In a MySQL 5.7 master-slave setup that uses the default semisynchronous replication setting for rpl_semi_sync_master_wait_point, a crash of the master and failover to the slave is considered to be lossless. However, when the crashed master comes back, you may find that it has transactions that are not present in the current master (which was previously a slave). This behavior may be puzzling, given that semisynchronous replication is supposed to be lossless, but this is actually an expected behavior in MySQL. Why exactly this happens is explained in full detail in the blog post by Jean-François Gagné (JF).
Given such a scenario, MySQL documentation recommends that the crashed master must be discarded and should not be restarted. However, discarding a server like this is expensive and inefficient. In this blog post, we will explain an approach to detect and fix transactions on the crashed MySQL master server in a semisynchronous replication setup, and how to re-slave it back into your master-slave setup.
Why Is It Important to Detect Extra Transactions on the Recovered Master?
The extra transactions on the recovered master can manifest in two ways:
1. MySQL replication failures when the recovered master is re-slaved
Typically, this happens when you have an auto-increment primary key. When the new MySQL master inserts a row into such a table, the replication will fail because the key already exists on the slave.
Another scenario is when your app retries the transaction that had failed during master crash. On the recovered MySQL master (which is now a slave), this transaction would actually exist, and again, results in a replication error.
Typically, the MySQL replication error would look like this:
|[ERROR] Slave SQL for channel '': Worker 5 failed executing transaction 'fd1ba8f0-cbee-11e8-b27f-000d3a0df42d:5938858' at master log mysql-bin.000030, end_log_pos 10262184; Error 'Duplicate entry '5018' for key 'PRIMARY'' on query. Default database: 'test'. Query: 'insert into test values(5018,2019,'item100')', Error_code: 1062
2. Silent inconsistency in data between the new MySQL master and slave (recovered master)
In cases where the application does not retry the failed transaction and there are no primary key collisions in future, a replication error may not occur. As a result, the data inconsistency may go undetected.
In both the cases above, either the high-availability or data integrity of your MySQL setup is impacted, which is why it’s so important to detect this condition as early as possible.
How to Detect Extra Transactions on the Recovered MySQL Master
We can detect if there are any extra transactions on the recovered master using the MySQL GTID (global transaction identifier) function:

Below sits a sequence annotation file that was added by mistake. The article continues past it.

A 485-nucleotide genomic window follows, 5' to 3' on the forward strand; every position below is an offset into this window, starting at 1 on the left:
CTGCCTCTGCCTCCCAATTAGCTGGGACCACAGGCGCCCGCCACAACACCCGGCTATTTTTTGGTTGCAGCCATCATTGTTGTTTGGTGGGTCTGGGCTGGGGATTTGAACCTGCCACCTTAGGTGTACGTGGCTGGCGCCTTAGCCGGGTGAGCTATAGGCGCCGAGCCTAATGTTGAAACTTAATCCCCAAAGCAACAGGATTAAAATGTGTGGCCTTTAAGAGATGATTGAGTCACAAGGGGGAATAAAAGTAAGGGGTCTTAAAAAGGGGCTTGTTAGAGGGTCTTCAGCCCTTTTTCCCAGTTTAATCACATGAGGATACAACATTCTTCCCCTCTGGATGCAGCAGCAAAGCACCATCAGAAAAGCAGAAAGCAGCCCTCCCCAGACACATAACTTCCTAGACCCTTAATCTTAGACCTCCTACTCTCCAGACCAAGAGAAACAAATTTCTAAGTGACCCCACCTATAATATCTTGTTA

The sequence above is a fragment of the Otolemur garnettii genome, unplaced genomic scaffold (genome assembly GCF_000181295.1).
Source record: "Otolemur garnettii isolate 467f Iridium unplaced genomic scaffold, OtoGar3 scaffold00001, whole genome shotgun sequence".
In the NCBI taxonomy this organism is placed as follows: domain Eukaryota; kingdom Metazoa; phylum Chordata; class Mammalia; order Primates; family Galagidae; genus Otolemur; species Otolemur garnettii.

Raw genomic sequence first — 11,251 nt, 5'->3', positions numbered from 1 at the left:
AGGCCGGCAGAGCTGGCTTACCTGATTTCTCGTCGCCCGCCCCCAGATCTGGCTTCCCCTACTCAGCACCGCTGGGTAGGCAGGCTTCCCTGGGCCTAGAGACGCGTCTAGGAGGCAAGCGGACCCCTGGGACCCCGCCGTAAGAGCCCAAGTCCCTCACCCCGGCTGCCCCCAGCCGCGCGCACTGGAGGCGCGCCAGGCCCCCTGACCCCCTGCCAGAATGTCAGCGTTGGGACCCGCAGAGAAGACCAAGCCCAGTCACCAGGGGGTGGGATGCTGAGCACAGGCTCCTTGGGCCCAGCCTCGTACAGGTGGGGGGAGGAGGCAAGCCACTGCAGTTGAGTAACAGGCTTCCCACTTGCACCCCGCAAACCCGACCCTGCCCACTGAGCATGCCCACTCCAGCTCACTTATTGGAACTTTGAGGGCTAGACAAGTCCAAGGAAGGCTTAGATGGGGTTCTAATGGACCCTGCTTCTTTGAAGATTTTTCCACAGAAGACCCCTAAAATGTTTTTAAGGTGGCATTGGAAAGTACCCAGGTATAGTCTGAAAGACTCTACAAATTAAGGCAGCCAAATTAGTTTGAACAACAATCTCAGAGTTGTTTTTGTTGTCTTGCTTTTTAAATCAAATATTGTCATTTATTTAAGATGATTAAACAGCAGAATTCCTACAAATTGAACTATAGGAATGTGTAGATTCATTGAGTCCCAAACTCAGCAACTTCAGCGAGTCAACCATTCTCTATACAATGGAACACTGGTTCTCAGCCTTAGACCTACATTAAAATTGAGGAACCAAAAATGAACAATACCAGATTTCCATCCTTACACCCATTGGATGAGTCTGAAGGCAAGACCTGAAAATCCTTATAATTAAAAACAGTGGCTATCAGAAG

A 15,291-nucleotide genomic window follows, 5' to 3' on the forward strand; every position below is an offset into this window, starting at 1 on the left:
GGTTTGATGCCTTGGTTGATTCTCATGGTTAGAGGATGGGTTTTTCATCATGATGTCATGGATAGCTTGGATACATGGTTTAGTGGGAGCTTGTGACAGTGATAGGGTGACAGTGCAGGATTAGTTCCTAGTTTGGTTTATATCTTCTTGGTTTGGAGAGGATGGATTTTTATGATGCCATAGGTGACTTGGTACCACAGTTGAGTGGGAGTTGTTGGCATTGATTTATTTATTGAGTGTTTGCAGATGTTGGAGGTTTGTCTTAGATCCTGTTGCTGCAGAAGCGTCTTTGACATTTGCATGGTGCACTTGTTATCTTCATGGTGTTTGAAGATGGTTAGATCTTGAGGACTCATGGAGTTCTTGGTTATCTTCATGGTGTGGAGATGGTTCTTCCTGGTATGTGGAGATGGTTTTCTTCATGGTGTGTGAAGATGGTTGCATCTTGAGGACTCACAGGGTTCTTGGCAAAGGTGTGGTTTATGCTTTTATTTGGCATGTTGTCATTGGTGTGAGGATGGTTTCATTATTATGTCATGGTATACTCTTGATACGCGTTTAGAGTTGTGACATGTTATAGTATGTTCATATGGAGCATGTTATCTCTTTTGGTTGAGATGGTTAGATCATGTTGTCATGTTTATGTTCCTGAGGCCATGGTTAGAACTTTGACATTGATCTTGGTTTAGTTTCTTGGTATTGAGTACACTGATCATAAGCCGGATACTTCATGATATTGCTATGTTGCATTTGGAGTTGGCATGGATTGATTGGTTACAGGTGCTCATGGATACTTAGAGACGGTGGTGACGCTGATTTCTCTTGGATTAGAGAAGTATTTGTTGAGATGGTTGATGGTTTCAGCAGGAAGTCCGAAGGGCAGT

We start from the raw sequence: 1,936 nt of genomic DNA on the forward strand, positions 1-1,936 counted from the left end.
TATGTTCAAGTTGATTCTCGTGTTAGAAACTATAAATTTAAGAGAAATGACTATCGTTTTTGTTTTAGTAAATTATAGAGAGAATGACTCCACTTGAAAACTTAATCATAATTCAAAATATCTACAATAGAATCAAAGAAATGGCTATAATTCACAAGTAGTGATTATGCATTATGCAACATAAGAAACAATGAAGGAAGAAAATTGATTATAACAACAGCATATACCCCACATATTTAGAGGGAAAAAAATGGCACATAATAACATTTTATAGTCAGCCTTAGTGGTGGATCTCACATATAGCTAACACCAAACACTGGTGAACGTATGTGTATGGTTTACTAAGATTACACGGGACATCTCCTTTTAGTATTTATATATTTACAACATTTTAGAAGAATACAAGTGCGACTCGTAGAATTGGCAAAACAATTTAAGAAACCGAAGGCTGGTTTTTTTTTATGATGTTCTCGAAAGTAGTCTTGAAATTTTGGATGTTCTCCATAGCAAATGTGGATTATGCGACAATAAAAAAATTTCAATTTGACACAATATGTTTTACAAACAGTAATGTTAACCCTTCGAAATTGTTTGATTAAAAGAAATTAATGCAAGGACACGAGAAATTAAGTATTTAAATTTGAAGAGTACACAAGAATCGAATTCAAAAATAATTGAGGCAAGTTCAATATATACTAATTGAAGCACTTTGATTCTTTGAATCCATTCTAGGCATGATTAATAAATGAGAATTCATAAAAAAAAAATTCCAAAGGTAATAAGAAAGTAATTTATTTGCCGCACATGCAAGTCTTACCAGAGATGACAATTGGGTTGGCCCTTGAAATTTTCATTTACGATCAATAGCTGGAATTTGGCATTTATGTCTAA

GTID_SUBSET(set1,set2): Given two sets of global transaction IDs set1 and set2, returns true if all GTIDs in set1 are also in set2. Returns false otherwise.
Let’s use an example to understand this.
- GTID set on the recovered master whose UUID is: ‘54a63bc3-d01d-11e7-bf52-000d3af93e52’ is:
- The GTID set of the new master whose UUID is: ‘57956099-d01d-11e7-80bc-000d3af97c09’ is:
Now, if we call the GTID_SUBSET function as GTID_SUBSET(GTID set of recovered master, GTID set of new master), the return value will be true, only if the recovered master does not have any extra transactions. In our example above, since the recovered master has extra transactions 9691 to 9700, the result of the above query is false.
How to Re-Slave the Recovered MySQL Master That Has Extra Transactions
Based on the above step, it is possible to know if the recovered master has extra transactions, and what these transactions are using the GTID function: GTID_SUBTRACT(GTID set of recovered master, GTID set of new master).
It is also possible to extract these extra transactions from the binary logs and save them. It may be useful for your business team to later review these transactions to make sure we are not inadvertently losing any important business information, even though it was uncommitted. Once this is done, we need a way to get rid of these extra transactions so that the recovered master can be re-slaved without issues.
One of the simplest ways to do this is to take a backup snapshot on the current master and restore the data onto your current slave. Remember that you need to retain the UUID of this server as before. After you’ve restored the data, the server can be re-slaved, and it will start replication from the point of the restored snapshot. You will soon have a healthy slave running again!
The steps above are very tedious if you have to perform them manually, but ScaleGrid’s fully managed MySQL hosting service can automate the entire process for you without any intervention required. Here’s how it works:
If your current master crashes, ScaleGrid automates the failover process and promotes a suitable slave as the new master. The old master is then recovered, and we automatically detect if there are extra transactions on it. If any are found, the MySQL deployment is put in a degraded state, and we use automated tools to extract and save the extra transactions for your review. Our support team can then restore the old master to a good state, and re-slave it back into your master-slave setup so that you will have a healthy deployment!
Want to give it a try? Start a free 30-day trial to explore all the MySQL database management capabilities at ScaleGrid.